The Science Journal of the American Association for Respiratory Care

2007 OPEN FORUM Abstracts

RESPIRATORY THERAPISTS CAN SUCCESFULLY SUPPORT A TEACHING INSTITUTIONS AIRWAY MANAGEMENT PROGRAM IN THE EMERGENCY DEPARTMENT.

J. Cappiello1, J. Thalman1, M. Gentile1


Background: The clinical competence of the Respiratory Therapists (RTs) as a skilled endotracheal intubator is well documented. The respiratory care department at Duke University Medical Center provides 24/7 clinical coverage in our emergency department. The role has evolved from RTs providing the majority of the tracheal intubations to one of providing training and support to the Emergency Medicine Residency program of physicians. We sought to determine success rate for endotracheal intubation by level of training and document the final intubator, if the first attempt was not successful. Our objective was to validate that the RT training of the physician staff was effective over a period of time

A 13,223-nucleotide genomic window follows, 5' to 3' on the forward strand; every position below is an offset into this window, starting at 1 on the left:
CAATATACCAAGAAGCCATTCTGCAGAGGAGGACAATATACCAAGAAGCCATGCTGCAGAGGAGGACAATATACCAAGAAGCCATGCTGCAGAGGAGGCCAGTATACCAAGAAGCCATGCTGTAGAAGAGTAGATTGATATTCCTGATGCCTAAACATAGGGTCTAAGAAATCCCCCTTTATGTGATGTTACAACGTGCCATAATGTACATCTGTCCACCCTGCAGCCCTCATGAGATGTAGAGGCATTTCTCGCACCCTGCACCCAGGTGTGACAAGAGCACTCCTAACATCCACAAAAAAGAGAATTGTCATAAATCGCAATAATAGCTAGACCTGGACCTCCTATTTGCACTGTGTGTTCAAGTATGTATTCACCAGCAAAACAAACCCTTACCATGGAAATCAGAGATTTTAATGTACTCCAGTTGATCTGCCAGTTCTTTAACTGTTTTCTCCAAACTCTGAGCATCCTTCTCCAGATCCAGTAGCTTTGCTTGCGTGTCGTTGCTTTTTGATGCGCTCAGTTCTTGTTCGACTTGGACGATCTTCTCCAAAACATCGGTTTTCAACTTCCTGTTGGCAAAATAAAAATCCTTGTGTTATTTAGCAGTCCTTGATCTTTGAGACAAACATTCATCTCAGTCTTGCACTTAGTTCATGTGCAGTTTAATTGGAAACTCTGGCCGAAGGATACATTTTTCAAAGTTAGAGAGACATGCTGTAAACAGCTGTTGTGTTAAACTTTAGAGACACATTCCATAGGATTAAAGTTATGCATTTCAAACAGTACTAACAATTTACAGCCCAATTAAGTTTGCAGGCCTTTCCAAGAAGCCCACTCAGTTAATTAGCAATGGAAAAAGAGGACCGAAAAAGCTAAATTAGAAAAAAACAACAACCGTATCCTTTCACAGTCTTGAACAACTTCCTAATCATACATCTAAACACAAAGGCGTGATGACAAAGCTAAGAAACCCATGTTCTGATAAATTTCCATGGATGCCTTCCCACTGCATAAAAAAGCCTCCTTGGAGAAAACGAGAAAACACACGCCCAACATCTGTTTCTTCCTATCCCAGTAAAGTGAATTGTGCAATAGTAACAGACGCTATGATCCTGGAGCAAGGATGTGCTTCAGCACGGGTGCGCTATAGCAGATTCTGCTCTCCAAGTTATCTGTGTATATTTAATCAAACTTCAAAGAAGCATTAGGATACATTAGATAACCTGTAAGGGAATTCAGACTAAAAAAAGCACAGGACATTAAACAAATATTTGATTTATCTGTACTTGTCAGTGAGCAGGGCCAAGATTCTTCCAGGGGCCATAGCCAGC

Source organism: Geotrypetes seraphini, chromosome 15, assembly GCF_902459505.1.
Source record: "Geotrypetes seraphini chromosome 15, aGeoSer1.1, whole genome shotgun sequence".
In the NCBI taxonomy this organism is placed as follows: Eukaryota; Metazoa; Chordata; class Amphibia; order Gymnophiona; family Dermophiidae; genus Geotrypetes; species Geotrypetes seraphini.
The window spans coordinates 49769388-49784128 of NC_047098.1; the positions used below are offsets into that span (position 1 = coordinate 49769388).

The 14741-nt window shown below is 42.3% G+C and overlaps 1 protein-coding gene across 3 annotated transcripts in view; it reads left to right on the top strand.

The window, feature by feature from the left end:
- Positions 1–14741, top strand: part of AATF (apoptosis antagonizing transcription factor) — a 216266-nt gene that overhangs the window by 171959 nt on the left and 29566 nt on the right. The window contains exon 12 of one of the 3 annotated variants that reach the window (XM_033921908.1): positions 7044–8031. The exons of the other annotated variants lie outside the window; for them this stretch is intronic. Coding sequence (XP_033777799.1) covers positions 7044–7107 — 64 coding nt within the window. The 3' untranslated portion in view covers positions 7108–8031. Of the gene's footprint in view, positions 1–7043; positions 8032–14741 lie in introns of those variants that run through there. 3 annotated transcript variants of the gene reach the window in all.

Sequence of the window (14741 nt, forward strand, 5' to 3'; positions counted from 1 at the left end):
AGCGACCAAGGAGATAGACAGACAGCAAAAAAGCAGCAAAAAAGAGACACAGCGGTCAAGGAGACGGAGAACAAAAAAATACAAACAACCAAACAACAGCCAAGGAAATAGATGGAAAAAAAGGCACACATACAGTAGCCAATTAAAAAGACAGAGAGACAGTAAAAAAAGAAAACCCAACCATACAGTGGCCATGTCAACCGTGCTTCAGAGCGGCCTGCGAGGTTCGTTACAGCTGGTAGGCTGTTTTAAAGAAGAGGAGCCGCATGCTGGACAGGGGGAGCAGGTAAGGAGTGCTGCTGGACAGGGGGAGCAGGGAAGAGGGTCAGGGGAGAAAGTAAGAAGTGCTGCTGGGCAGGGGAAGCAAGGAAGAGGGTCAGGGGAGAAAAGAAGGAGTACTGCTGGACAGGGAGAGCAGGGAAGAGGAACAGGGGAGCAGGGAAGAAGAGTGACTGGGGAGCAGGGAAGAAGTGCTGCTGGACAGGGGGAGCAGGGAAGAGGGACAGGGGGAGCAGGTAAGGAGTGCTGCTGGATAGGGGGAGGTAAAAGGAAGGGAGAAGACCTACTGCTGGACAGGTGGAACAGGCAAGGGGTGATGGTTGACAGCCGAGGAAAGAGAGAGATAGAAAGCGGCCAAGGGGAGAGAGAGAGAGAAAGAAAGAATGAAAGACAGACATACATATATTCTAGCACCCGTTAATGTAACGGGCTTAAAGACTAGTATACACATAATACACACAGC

Method: An airway management database was maintained on 141 consecutive emergency department intubations (August 1, 2006- April 30, 2007). Data included level of training, number of laryngoscopies, number of tubes passed, number of esophageal placements, and final intubator for unsuccessful attempts.
Results: see table below

Conclusions:The number of laryngoscopy attempts required has improved over time for emergency medical residents. Intubation training done by respiratory therapists is effective in overall physician success rate. Additionally, RTs serve an integral role as the “backup” intubator in unsuccessful attempts by other personnel.

Results
Personnel Laryngoscopies/attempt Tubes passed/attempt Esophageal placement/attempt Attempted Final Intubator
1st yr MD 1.9 1.2 0.2 24 6 (RT),
3 (2nd yr)
2nd yr MD 1.8 1.3 0.3 30 10 (RT)
3rd yr MD 1.5 1.9 0.1 37 7 (RT)
Attending MD 1.1 0.9 0.1 9 N/A
RT 1.2 1.1 0.1 65 N/A



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